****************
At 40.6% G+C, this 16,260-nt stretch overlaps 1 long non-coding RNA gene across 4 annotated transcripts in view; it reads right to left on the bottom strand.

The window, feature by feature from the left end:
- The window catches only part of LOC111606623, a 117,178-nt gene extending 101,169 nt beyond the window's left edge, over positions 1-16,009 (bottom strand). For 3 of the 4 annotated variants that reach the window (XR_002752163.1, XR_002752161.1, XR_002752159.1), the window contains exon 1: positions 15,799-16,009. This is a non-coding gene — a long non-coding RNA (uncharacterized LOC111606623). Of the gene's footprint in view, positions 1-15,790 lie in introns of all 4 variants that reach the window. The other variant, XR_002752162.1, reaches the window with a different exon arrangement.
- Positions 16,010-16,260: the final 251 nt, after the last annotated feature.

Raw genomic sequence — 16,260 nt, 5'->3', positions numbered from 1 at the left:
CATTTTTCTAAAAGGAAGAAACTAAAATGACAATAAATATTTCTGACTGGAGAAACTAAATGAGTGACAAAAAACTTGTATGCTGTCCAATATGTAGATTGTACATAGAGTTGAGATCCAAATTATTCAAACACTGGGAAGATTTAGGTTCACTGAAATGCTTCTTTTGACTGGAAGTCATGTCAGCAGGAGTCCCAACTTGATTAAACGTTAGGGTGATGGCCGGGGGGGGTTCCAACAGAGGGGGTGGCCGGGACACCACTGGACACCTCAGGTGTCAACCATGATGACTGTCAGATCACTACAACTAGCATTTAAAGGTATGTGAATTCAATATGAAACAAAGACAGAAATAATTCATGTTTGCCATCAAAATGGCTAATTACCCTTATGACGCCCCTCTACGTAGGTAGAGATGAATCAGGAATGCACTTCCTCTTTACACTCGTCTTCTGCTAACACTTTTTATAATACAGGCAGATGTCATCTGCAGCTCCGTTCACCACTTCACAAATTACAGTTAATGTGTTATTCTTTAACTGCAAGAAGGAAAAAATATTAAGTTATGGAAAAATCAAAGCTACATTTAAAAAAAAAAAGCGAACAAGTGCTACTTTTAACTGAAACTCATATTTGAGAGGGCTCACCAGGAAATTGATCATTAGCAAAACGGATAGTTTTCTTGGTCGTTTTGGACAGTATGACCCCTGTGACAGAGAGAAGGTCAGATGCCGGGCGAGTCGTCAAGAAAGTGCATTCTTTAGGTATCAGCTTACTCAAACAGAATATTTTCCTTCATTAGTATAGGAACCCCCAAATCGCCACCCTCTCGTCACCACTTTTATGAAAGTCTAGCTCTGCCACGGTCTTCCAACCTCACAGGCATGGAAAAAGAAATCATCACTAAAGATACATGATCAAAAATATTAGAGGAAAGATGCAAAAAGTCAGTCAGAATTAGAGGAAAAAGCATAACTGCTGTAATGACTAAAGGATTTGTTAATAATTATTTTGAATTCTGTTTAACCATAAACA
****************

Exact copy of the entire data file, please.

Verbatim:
At 40.6% G+C, this 16,260-nt stretch overlaps 1 long non-coding RNA gene across 4 annotated transcripts in view; it reads right to left on the bottom strand.

The window, feature by feature from the left end:
- The window catches only part of LOC111606623, a 117,178-nt gene extending 101,169 nt beyond the window's left edge, over positions 1-16,009 (bottom strand). For 3 of the 4 annotated variants that reach the window (XR_002752163.1, XR_002752161.1, XR_002752159.1), the window contains exon 1: positions 15,799-16,009. This is a non-coding gene — a long non-coding RNA (uncharacterized LOC111606623). Of the gene's footprint in view, positions 1-15,790 lie in introns of all 4 variants that reach the window. The other variant, XR_002752162.1, reaches the window with a different exon arrangement.
- Positions 16,010-16,260: the final 251 nt, after the last annotated feature.

Raw genomic sequence — 16,260 nt, 5'->3', positions numbered from 1 at the left:
CATTTTTCTAAAAGGAAGAAACTAAAATGACAATAAATATTTCTGACTGGAGAAACTAAATGAGTGACAAAAAACTTGTATGCTGTCCAATATGTAGATTGTACATAGAGTTGAGATCCAAATTATTCAAACACTGGGAAGATTTAGGTTCACTGAAATGCTTCTTTTGACTGGAAGTCATGTCAGCAGGAGTCCCAACTTGATTAAACGTTAGGGTGATGGCCGGGGGGGGTTCCAACAGAGGGGGTGGCCGGGACACCACTGGACACCTCAGGTGTCAACCATGATGACTGTCAGATCACTACAACTAGCATTTAAAGGTATGTGAATTCAATATGAAACAAAGACAGAAATAATTCATGTTTGCCATCAAAATGGCTAATTACCCTTATGACGCCCCTCTACGTAGGTAGAGATGAATCAGGAATGCACTTCCTCTTTACACTCGTCTTCTGCTAACACTTTTTATAATACAGGCAGATGTCATCTGCAGCTCCGTTCACCACTTCACAAATTACAGTTAATGTGTTATTCTTTAACTGCAAGAAGGAAAAAATATTAAGTTATGGAAAAATCAAAGCTACATTTAAAAAAAAAAAGCGAACAAGTGCTACTTTTAACTGAAACTCATATTTGAGAGGGCTCACCAGGAAATTGATCATTAGCAAAACGGATAGTTTTCTTGGTCGTTTTGGACAGTATGACCCCTGTGACAGAGAGAAGGTCAGATGCCGGGCGAGTCGTCAAGAAAGTGCATTCTTTAGGTATCAGCTTACTCAAACAGAATATTTTCCTTCATTAGTATAGGAACCCCCAAATCGCCACCCTCTCGTCACCACTTTTATGAAAGTCTAGCTCTGCCACGGTCTTCCAACCTCACAGGCATGGAAAAAGAAATCATCACTAAAGATACATGATCAAAAATATTAGAGGAAAGATGCAAAAAGTCAGTCAGAATTAGAGGAAAAAGCATAACTGCTGTAATGACTAAAGGATTTGTTAATAATTATTTTGAATTCTGTTTAACCATAAACA